A brief response to Iyengar Yoga Assessment Guidelines proposals

I believe that yoga can only be learned through practice and experience, and it is difficult to assess progress and set goals in terms of ability to perform asanas and pranayamas. My honest opinion is that once qualified, teachers should become part of a community of teachers (where possible) who regularly support each other as they progress with the help of senior teachers. I am fortunate to have a community like this in London but it often feels that it is quite closed and not inclusive.

I am a school teacher by profession, and work in state education in London, where teachers are regularly observed by peers and targets are set to develop skills based on what is needed. I feel that there needs to be a more collaborative approach to developing already certified teachers, rather than an assessment model. I have felt tremendous pressure and stress through my last two assessments and don’t really feel like they contributed to a greater depth of understanding or had a positive impact on my life. I agree that the first stage of certification needs to be assessed. However, I think that after this initial stage, we should all be working together to develop or knowledge, skills and understanding of yoga rather than maintaining a pass/fail culture.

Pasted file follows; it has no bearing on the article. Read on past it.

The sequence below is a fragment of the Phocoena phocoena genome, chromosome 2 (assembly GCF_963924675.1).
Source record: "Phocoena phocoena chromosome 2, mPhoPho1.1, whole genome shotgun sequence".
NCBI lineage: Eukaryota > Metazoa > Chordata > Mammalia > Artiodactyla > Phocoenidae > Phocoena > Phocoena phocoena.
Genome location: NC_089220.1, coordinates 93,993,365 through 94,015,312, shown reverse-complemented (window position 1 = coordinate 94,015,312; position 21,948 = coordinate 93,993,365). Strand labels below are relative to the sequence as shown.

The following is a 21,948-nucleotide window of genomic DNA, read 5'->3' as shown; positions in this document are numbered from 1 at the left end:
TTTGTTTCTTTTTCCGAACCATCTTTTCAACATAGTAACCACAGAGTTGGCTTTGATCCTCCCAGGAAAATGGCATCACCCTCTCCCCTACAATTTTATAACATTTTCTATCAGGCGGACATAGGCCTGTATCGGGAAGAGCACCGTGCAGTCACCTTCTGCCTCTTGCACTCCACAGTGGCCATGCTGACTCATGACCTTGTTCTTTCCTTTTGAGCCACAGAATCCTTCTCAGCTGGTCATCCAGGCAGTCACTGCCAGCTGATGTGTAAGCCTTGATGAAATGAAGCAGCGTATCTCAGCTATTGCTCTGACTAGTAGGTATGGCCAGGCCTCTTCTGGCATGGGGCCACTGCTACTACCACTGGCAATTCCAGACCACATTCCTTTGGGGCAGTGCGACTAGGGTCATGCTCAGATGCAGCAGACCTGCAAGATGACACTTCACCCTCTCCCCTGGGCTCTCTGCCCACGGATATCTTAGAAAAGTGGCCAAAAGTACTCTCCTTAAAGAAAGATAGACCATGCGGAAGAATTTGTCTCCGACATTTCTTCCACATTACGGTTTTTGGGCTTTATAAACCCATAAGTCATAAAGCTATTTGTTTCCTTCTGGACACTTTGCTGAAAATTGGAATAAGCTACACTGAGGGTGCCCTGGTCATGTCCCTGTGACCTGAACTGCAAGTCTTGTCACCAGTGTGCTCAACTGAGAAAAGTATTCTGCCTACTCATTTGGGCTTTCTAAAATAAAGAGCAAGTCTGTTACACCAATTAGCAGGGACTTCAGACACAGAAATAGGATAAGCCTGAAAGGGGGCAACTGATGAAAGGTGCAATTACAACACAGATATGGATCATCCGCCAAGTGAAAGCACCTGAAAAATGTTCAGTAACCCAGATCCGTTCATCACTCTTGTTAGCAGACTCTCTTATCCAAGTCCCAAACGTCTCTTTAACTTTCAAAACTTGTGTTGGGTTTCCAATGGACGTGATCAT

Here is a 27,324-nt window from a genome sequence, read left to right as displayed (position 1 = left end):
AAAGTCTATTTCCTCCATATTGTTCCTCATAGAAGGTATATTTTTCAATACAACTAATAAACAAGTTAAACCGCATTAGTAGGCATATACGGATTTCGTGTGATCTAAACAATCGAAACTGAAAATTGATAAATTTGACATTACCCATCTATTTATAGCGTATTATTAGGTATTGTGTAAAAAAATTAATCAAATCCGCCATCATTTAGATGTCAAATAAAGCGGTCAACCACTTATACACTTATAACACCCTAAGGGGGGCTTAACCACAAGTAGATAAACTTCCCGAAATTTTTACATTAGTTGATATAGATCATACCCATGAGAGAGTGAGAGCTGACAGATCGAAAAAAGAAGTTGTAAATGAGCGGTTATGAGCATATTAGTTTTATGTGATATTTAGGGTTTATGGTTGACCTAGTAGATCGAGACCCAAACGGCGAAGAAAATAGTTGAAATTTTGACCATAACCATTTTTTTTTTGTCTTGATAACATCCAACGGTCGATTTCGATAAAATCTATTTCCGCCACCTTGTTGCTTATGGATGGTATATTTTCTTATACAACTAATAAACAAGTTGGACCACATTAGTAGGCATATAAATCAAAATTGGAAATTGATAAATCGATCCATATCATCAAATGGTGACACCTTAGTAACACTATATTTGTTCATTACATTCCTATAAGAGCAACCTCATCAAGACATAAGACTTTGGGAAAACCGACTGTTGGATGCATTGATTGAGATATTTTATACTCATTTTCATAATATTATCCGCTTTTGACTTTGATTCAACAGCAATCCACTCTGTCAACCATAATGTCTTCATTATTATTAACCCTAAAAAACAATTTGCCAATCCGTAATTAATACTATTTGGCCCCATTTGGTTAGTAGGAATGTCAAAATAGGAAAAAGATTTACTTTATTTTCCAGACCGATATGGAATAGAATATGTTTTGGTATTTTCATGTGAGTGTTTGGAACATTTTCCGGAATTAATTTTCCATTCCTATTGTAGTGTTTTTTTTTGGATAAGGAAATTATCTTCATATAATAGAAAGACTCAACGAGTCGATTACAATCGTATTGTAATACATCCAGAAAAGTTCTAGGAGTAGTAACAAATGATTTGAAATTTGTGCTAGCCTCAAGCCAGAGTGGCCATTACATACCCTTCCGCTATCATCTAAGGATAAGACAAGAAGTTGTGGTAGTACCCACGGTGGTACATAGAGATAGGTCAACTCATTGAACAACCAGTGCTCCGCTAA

I was greatly inspired by Geeta Iyengar’s work and books as a trainee teacher and loved her approach and insight, in being able to break down learning the asanas into stages. I believe that as teachers, this is a vital part of our job. If we are to continue to just plough through a massive syllabus of asanas and build our egos with what we can perform, we will lose touch with new students and those who want to be introduced to the subject will go elsewhere. In my experience as a teacher of Iyengar Yoga, students are in need of a more simple, step by step breakdown of instruction. This needs to be taught by trainers and mentors and can be done through a small range of asanas. The beauty of the previous syllabi were that many of the asanas would come up again and again to encourage a new approach and a greater depth of understanding within the same asana.

I also believe that Pranayama should have a greater focus in the future and that this should be reflected in teacher development. So many teachers neglect to teach pranayama and have little understanding of Light on Pranayama, when it is such a vital aspect of what BKS Iyengar taught. Why is it not encouraged more? Again I am fortunate to have had teachers who have an excellent knowledge of pranayama and were able to share some of this with me. I think that Pranayama seems to be tagged on to the end of a syllabus without much care or thought about how it should be done. Yet, for me this is the key to a huge treasure that is being ignored.